After a couple chaotic weeks of price and option changes from Tesla, another one went into effect today. This time, it was about the recently-unveiled Model Y, which received a $1,000 price increase across the vehicle line.
CEO Elon Musk also announced on twitter that prices on inventory cars will increase ~3% after the end of this quarter, to keep them in line with the recent price increase (which was really just a partial reversal of last month’s price drop).
When the Model Y was unveiled, we were treated to a slide with prices of the various option configurations that would be available when the car comes out. Tesla also started taking orders the night of the unveil. On Tesla’s website, these same prices were listed for the available configurations. As of now, the “standard range” pack is not available on Tesla’s “design your car” site, but the other configurations are. With today’s changes, all three available configurations (Long Range, Long Range AWD, and Performance) are $1k more expensive than the prices shown at the unveiling event.
The prices listed on the website are now $48k, $52k and $61k for the LR, LR AWD and Performance models respectively. Customers who have already put down a deposit are still seeing the old price on their order summary page, though. We do not have confirmation from Tesla whether they will keep the original prices for those who have already put down a deposit or not, but it looks promising for those faithful who jumped to place an early order.
Notably, this car has not been released yet and will not be out for at least another year and a half. It’s difficult for companies to predict pricing so far ahead of time, and if this is the only change that happens to Model Y prices before the car is released, then there’s really not a whole lot to worry about.
In addition to the Model Y price changes, a small bump was announced to bring inventory car pricing back in line with new car pricing. Tesla will raise prices of inventory cars by ~3% at midnight on April 2. This times up well with the end of the quarter for Tesla (March 31), but gives customers one more day, the entirety of April 1st (until midnight), to make an order. So if you’re thinking about a Tesla inventory car, then take note.
Neither of these changes are particularly consequential on their own, but there has been a lot of tweaking recently, leaving fans more sensitive to them.
After he announced the ~3% bump in prices for inventory cars, Musk was questioned about all the price changes recently (a question we at Electrek have also had), and responded thusly:
Every car company is constantly changing prices, but nobody cares
— Elon Musk (@elonmusk) March 24, 2019
This is true, when dealerships are taken into account. While it’s rare for manufacturers to change the MSRP of a car without changing option configurations or model years, it is very common for dealerships to change prices. Manufacturers can also offer incentives to dealers to move certain car models, so the effect for the customer is that prices do change a lot.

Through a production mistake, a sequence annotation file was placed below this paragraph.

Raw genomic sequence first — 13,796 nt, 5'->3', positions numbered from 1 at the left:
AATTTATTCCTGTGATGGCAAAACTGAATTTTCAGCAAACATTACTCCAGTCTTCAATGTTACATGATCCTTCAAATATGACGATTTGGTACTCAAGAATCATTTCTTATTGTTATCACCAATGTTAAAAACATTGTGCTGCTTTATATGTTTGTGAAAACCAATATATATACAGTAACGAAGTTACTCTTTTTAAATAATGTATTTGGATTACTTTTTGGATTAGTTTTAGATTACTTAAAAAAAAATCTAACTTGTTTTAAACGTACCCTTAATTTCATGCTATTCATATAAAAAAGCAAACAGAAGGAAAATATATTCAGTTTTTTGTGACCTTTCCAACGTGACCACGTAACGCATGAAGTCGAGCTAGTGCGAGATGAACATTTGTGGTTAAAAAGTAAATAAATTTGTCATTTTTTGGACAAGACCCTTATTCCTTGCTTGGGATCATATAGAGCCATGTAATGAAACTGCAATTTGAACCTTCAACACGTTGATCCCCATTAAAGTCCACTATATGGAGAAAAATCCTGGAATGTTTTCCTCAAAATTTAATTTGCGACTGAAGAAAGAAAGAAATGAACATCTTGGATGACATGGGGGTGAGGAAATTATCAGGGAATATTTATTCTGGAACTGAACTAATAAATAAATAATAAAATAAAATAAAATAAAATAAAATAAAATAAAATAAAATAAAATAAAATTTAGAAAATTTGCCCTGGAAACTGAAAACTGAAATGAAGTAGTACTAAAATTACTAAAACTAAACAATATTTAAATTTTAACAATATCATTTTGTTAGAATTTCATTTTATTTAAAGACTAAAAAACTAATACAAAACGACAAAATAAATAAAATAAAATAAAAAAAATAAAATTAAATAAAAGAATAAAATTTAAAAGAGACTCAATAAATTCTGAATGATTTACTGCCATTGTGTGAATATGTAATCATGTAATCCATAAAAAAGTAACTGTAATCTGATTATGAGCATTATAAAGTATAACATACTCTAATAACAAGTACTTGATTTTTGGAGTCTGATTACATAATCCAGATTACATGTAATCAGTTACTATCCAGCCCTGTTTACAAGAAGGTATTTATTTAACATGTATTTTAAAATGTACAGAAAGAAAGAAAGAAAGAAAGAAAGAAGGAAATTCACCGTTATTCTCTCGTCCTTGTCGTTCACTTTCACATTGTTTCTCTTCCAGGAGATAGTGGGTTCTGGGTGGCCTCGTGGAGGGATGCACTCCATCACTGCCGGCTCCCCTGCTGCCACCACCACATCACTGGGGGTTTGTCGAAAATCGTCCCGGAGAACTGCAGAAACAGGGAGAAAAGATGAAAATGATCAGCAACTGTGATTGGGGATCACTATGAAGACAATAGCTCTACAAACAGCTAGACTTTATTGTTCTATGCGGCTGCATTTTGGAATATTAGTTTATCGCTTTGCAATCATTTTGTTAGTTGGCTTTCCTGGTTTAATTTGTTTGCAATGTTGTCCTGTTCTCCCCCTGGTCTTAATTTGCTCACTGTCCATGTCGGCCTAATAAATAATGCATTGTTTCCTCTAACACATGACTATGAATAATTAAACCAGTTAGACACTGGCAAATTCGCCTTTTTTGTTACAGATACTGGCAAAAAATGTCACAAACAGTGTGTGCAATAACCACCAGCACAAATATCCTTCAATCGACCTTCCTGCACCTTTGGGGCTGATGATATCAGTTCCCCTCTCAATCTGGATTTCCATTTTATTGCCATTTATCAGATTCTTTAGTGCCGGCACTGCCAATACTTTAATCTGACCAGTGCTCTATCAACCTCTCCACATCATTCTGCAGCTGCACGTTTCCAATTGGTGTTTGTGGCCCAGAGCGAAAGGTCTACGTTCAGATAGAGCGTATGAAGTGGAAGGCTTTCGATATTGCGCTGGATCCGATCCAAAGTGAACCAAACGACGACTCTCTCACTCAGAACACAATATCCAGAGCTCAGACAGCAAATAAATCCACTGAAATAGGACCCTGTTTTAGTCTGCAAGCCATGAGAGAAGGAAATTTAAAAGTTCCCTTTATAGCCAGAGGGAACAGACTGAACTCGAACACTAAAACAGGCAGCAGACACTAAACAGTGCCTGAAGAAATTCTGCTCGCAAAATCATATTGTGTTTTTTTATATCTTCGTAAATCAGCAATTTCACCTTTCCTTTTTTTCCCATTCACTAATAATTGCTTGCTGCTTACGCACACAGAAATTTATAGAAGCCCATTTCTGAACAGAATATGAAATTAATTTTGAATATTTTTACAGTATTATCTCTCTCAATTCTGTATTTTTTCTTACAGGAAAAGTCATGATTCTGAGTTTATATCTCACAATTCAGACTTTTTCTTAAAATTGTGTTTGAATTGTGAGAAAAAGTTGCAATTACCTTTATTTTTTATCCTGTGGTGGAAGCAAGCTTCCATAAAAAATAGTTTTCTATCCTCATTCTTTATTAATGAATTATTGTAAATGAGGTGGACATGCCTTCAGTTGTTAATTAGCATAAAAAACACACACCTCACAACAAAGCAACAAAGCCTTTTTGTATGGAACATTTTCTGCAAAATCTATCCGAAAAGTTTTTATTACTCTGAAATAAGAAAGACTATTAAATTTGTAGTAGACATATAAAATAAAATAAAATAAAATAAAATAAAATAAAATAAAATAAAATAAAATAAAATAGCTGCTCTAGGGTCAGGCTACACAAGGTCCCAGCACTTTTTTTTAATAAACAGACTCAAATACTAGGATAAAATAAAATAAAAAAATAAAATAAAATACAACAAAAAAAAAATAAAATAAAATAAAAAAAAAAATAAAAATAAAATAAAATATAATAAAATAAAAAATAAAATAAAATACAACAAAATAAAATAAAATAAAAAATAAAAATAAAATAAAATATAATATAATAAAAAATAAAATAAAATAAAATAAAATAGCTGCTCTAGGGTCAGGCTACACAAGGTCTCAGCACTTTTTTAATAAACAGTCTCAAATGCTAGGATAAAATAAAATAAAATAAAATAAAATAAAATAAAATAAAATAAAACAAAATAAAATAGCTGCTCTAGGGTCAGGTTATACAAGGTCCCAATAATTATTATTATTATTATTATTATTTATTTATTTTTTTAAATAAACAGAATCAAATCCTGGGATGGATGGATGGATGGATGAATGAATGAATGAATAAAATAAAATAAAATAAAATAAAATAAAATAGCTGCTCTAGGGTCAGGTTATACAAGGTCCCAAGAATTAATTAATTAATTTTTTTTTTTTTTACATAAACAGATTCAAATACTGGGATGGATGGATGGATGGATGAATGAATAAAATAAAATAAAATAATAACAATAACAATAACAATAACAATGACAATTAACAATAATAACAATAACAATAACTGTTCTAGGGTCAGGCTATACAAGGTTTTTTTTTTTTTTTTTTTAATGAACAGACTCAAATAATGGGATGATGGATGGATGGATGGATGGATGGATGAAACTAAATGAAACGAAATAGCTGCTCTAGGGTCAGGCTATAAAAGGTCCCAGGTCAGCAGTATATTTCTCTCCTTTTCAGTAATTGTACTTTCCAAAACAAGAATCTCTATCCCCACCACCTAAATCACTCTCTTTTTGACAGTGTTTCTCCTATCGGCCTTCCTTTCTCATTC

Since Tesla doesn’t sell through traditional dealerships, if they want to change the price of their cars then they have to do it themselves. Which then subjects them to everyone posting an article (hi!) or tweeting about it whenever a change happens. They can’t hide behind dealerships like all the other manufacturers do.
A problem with Musk’s defense of this practice is that Tesla, all along, has billed itself as a different kind of company. One of the primary reasons to drop the dealership model was to get away from the constant pricing changes which leave some consumers feeling jilted, as if they didn’t get as good of a deal as someone else did.
This concept was communicated in a companywide email by Musk in 2016. In that email he said: “The acid test is that if you can’t explain to a customer who paid full price why another customer didn’t without being embarrassed, then it is not right. We either win in a way that is fair and right or we lose with our honor intact and accept the consequences.”
This email was recently brought up to Musk on twitter in response to recent Autopilot pricing changes:
I completely understand that car prices fluctuate but FSD is not a full product yet and Tesla is rewarding those who did NOT support them by buying EAP and upgrading them to FSD for the same price that we paid for a EAP. Does this pass the acid test? pic.twitter.com/rUqiGkUVUF
— Marc Benton (@marc_benton) March 12, 2019
After reading his own words, Musk relented and admitted that it was a mistake to do so much price-changing.
To be clear, this Model Y change isn’t too big of a deal, again, because the car isn’t out yet. Neither is the inventory pricing a very big deal, 3% isn’t a whole lot and pricing varies on inventory cars anyway (either used or “new” cars which have been floor or test drive models). Fluctuations are expected when buying any used or floor model product.
But if Tesla is going to bill itself as a different kind of company, with a different sales model, where customers can be confident they don’t need to worry about haggling or timing their purchases correctly to get the best bang for their buck, then they need to do better than trying to rationalize this practice by saying “well, everyone else does it.” You’re not everyone else, you’re Tesla. You can be better than everyone else – after all, you make better cars than everyone else – so why not do so?
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